Conformed or Transformed? (Romans 12.2)


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During my first year of graduate school, I read A Black Theology of Liberation by James H. Cone. For me—a conservative, white, suburban kid—reading Cone’s book was an unsettling experience. Cone thought about God and society very differently than I did. Indeed, he argued that my theological methodology and conclusions served racist purposes. One of the most formative moments in my theological education happened when I stopped and asked myself whether he was right. 

Why am I telling you about my unsettling experience? It’s not because I came to agree with Cone’s specific conclusions about white theologians. In my opinion, his conclusions were driven more by quasi-Marxist assumptions than by biblical imperatives. On the other hand, Cone was on to something. Sometimes, not always, but nevertheless all too often, we let our cultural assumptions shape our theology rather than the other way around. 

An interesting case study of this tendency can be found in the September 18th cover story of Time magazine: “Does God Want You to Be Rich?” For some well-known television preachers, the answer is undoubtedly yes. And they have a point. I sincerely doubt that God wants anyone to be poor. That’s why the Bible contains so many commands to be generous to the poor and to do justice by them. But is the so-called “prosperity gospel” really biblical? Or is it, as the article suggests, “the latest lurch in Protestantism's ongoing descent into full-blown American materialism”? Do we emphasize what the Bible teaches us about prosperity because we—as a nation—are so rich, and we want to justify our lifestyles? Perhaps. I certainly like reading what the Bible says about God blessing me more than I like reading about (or actually putting into practice) what the Bible says about helping the poor.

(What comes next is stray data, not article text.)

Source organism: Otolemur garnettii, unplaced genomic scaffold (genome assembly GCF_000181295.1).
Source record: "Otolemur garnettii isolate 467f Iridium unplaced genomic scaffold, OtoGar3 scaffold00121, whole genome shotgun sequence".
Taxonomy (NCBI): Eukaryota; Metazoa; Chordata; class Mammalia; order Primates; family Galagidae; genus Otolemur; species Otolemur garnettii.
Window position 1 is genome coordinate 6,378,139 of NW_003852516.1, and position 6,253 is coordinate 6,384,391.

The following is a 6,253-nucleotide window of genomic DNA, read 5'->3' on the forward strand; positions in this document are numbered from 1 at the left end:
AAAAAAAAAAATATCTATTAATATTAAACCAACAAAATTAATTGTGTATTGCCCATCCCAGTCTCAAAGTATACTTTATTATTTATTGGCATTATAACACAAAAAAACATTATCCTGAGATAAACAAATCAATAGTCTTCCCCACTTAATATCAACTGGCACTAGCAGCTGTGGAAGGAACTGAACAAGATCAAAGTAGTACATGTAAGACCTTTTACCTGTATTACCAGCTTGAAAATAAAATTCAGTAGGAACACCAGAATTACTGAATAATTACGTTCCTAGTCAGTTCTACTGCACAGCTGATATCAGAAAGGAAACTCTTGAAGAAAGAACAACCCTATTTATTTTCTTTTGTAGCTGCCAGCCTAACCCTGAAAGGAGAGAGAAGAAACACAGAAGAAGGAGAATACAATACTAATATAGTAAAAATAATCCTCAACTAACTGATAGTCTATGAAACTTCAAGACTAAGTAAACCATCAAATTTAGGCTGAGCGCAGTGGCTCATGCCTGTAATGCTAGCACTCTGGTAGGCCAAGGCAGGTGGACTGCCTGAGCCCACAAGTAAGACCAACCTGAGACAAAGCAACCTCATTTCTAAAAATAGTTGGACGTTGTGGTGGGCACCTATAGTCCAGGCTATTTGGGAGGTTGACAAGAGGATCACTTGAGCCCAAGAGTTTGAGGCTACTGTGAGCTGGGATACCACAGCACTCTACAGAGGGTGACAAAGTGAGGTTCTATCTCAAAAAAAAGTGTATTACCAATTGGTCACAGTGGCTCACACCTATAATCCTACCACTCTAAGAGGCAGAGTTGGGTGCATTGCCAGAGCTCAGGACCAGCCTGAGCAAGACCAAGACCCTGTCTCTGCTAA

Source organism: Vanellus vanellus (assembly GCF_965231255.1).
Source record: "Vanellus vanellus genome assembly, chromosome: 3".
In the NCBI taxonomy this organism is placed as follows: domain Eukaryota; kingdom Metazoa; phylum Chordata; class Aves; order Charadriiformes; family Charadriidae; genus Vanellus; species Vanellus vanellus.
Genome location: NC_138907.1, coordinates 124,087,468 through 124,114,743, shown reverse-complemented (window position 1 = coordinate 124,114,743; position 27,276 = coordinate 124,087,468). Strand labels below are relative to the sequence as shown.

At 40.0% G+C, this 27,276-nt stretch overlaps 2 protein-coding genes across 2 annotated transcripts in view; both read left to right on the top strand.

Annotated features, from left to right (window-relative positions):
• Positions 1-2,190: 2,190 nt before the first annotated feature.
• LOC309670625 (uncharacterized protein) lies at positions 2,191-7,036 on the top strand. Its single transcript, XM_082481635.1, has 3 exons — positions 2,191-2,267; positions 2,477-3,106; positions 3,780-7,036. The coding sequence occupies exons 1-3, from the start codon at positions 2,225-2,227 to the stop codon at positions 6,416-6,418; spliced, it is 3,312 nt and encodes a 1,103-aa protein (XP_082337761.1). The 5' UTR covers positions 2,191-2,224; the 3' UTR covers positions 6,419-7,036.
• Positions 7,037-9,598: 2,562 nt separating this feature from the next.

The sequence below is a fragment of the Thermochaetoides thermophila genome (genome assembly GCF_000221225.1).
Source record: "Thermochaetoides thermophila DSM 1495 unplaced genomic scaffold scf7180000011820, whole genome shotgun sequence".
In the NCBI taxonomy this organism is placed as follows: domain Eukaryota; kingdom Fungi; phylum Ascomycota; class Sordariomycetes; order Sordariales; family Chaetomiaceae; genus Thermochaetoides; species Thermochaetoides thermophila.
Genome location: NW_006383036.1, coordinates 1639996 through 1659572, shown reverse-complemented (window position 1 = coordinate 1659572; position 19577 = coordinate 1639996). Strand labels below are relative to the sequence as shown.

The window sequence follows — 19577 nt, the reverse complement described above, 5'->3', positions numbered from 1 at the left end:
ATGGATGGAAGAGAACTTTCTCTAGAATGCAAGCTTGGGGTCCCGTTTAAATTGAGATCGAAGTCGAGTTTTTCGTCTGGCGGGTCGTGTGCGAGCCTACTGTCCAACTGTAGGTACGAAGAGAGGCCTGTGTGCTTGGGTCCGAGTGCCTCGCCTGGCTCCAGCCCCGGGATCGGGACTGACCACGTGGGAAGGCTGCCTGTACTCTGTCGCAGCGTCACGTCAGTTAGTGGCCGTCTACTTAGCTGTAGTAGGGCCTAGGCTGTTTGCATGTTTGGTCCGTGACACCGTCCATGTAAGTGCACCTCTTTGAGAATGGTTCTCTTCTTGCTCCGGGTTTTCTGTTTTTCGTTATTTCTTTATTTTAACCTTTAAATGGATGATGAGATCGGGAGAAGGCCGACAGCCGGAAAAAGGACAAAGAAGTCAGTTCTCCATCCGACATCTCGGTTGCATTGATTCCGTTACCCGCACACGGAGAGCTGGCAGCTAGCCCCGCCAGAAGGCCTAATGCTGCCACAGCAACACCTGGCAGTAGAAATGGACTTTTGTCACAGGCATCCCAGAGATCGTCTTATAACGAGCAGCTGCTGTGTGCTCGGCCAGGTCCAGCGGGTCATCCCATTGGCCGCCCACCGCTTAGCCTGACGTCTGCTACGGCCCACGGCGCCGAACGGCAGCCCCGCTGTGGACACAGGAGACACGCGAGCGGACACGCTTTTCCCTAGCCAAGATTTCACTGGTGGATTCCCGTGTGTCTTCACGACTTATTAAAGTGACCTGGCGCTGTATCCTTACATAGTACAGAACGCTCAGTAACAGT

The problem is that our culture’s way of thinking easily becomes our way of thinking. And then we—Christians, anyway—find creative ways to read our way of thinking onto the pages of the Bible. The end result is that we deceive ourselves into thinking we’ve acted biblically about some issue when in fact all we’ve done is found those verses in the Bible that validate our preconceived notions about God and society. 

Romans 12.1 talks about offering our bodies as living sacrifices to God. Romans 12.2 goes on to explain how that living sacrifice applies to our minds: “Do not conform any longer to the pattern of this world, but be transformed by the renewing of your mind. Then you will be able to test and approve what God's will is—his good, pleasing and perfect will.” 

The purpose of sound thinking is godly living. In order to live a godly life, we need to think like him, to let his thoughts become our thoughts. That can only happen when we are alert to the subtle ways in our which our thinking about God conforms to our social prejudices, rather than our society being transformed by what the Bible teaches us about God.

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